During my undergraduate years, while some of my peers were interviewing to enter the workforce upon graduation, I noticed a handful of them stressing over a particular company and their requirements for obtaining employment. I must say, this company was like “Mecca” for those of us graduating from this particular business school.
They offered great pay and it was understood that once you had the chance to work with them for several years, you pretty much set yourself to be a well sought after candidate for other companies in your future endeavors. When my peers explained the interview process to me they spoke of endless hours of test taking and essay writing. While I was familiar with these sorts of requirements for those of us who chose to enter graduate and post-graduate institutions, I had never heard of companies putting candidates through rigorous interviewing and vetting processes such as this.
Fast forward a couple of years later and the entire notion of test-taking and requiring a writing sample became common as I sought employment in the legal field. In fact, it is becoming more commonplace in other industries as employers are now clamping down on hiring employees with a less than stellar grasp on grammar and how it will affect their daily role as an employee.
As highlighted in an AmericanExpress.com Open Forum article, entitled “Grammar Purists: Why These Companies Won’t Hire Bad Writers,” many employers offer their opinions as to why they want employees with top-level writing skills and/or are willing to train them to help them improve them. I sometimes struggle with appropriate comma placement, and the proper use for semicolons; so I get it.
When I had to rely heavily on my writing skills for one of my first jobs as an attorney, I often cringed and beat myself up for the amounts of revisions I had to make to documents due to my failure to properly utilize certain words. It happens, yet, it can also be remedied.
So what exactly is used to determine whether or not you are grammatically fit to work for a company? Well, many recruiters and hiring managers take into account your resume, cover letter, thank-you letter and any writing samples that may need to be submitted as a part of the hiring process.
Numerous executives have increased their efforts to bring good grammar to the forefront of their companies. Elias Dagher, senior principal of New York city engineering firm Dagher Engineering, LLC, argues that, although engineering might not seem to be a writing intensive activity, good grammar plays a key factor in his business and is a major consideration when he looks for employees. “I’ve seen projects shot down because the writing, grammar and layout were scattered and confusing,” Dagher explains. “Good writing is good thinking. If you can’t write coherently—if you can’t explain your idea properly—then your science is going to be screwed up.”
Additionally, bosses such as Hope Lane, a partner at a DC-area accounting firm Aronson LLC, pointed out that their offices asks and encourage their employees to help each other with their writing. “If my employees are trying to convey a lot of information or a complex concept in an email, they need to have it peer-reviewed for clarity and tone,” Lane explains. “It’s important for them to understand how their messages come across.” She has also called in a business writing expert to teach them a class on grammar and writing.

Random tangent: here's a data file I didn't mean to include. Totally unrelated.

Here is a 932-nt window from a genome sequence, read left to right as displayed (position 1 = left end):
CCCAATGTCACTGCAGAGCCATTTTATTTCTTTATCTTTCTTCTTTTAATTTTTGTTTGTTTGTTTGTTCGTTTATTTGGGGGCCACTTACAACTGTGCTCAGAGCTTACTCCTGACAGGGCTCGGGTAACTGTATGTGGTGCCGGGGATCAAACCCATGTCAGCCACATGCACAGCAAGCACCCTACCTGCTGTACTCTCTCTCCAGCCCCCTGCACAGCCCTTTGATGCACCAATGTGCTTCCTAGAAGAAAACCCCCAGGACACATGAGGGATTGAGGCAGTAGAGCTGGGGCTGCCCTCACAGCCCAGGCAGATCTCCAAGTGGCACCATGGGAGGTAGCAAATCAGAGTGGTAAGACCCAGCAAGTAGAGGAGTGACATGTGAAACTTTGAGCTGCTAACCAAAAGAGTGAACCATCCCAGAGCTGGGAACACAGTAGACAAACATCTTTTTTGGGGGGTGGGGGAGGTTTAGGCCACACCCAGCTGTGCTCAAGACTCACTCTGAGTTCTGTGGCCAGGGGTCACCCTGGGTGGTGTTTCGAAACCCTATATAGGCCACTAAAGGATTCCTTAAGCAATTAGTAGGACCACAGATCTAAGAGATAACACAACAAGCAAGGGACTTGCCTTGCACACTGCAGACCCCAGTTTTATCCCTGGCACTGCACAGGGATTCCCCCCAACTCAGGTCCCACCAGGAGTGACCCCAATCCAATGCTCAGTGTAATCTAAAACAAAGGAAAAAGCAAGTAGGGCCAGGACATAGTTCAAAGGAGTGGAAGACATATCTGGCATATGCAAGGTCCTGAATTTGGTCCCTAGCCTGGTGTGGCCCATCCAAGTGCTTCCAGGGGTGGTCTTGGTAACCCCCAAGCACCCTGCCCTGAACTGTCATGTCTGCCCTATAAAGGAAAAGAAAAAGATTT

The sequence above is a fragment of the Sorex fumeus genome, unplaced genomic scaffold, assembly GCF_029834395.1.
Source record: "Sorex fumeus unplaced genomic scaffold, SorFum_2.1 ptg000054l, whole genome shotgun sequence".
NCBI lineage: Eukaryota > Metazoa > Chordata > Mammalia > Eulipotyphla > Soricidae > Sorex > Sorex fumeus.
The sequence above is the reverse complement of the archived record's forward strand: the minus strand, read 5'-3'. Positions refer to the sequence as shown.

While some employers simply won’t hire you due to any use of “bad grammar,” others are willing to train you to be better. But what happens to those who do not have the same support from management to assist in additional grammar training? Simple, go back to the basics and brush up on your grammar by yourself. There are numerous website such as Grammarphobia.com and Grammarly that assist in every day grammar use for those who may be unsure about their work.
We owe it to ourselves to offer the best work product to our employers, clients and subscribers. Though some work environments may not harp on infrequent or small mishaps as it relates to your use of grammar, everyone should strive to give their best in their pursuits, especially when the solution may be found in taking your time while writing, proofreading, and/or researching on our own.
Rashida Maples, Esq. is Founder and Managing Partner of J. Maples & Associates (www.jmaplesandassociates.com). She has practiced Entertainment, Real Estate and Small Business Law for 9 years, handling both transactional and litigation matters. Her clients include R&B Artists Bilal and Olivia, NFL Superstar Ray Lewis, Fashion Powerhouse Harlem’s Fashion Row and Hirschfeld Properties, LLC.
Check Out This List Of Email Mistakes You Should Stop Making:
Check Your Inbox: Top 15 Business Email Mistakes To Avoid
1. Before You Press Send...1 of 18
2. Top 15 Business Email Faux Pas To Avoid2 of 18
3. Incorporating Cutesy Emoticons3 of 18
4. Sending Emails With Irrelevant Or No Signature Lines4 of 18
5. Making Spelling Errors5 of 18
6. Using “Reply All” For Every Message6 of 18
7. Being Too Longwinded7 of 18
8. Including Marathon-Length Previous Conversations8 of 18
9. Altering Previous Conversations9 of 18
10. Outing Someone Who BCC'd You10 of 18
11. Ignoring Important Emails11 of 18
12. Using Irrelevant Subject Lines12 of 18
13. Burying Your Point13 of 18
14. Overemphasizing The Importance Of Your Inbox14 of 18
15. Attaching Enormous Files15 of 18
16. Using A Gushy Closing16 of 18
17. Replying Without Sufficient Reflection17 of 18
18. Rashida Maples18 of 18
Your Bad Grammar Could Cost You That Awesome Job You Want was originally published on hellobeautiful.com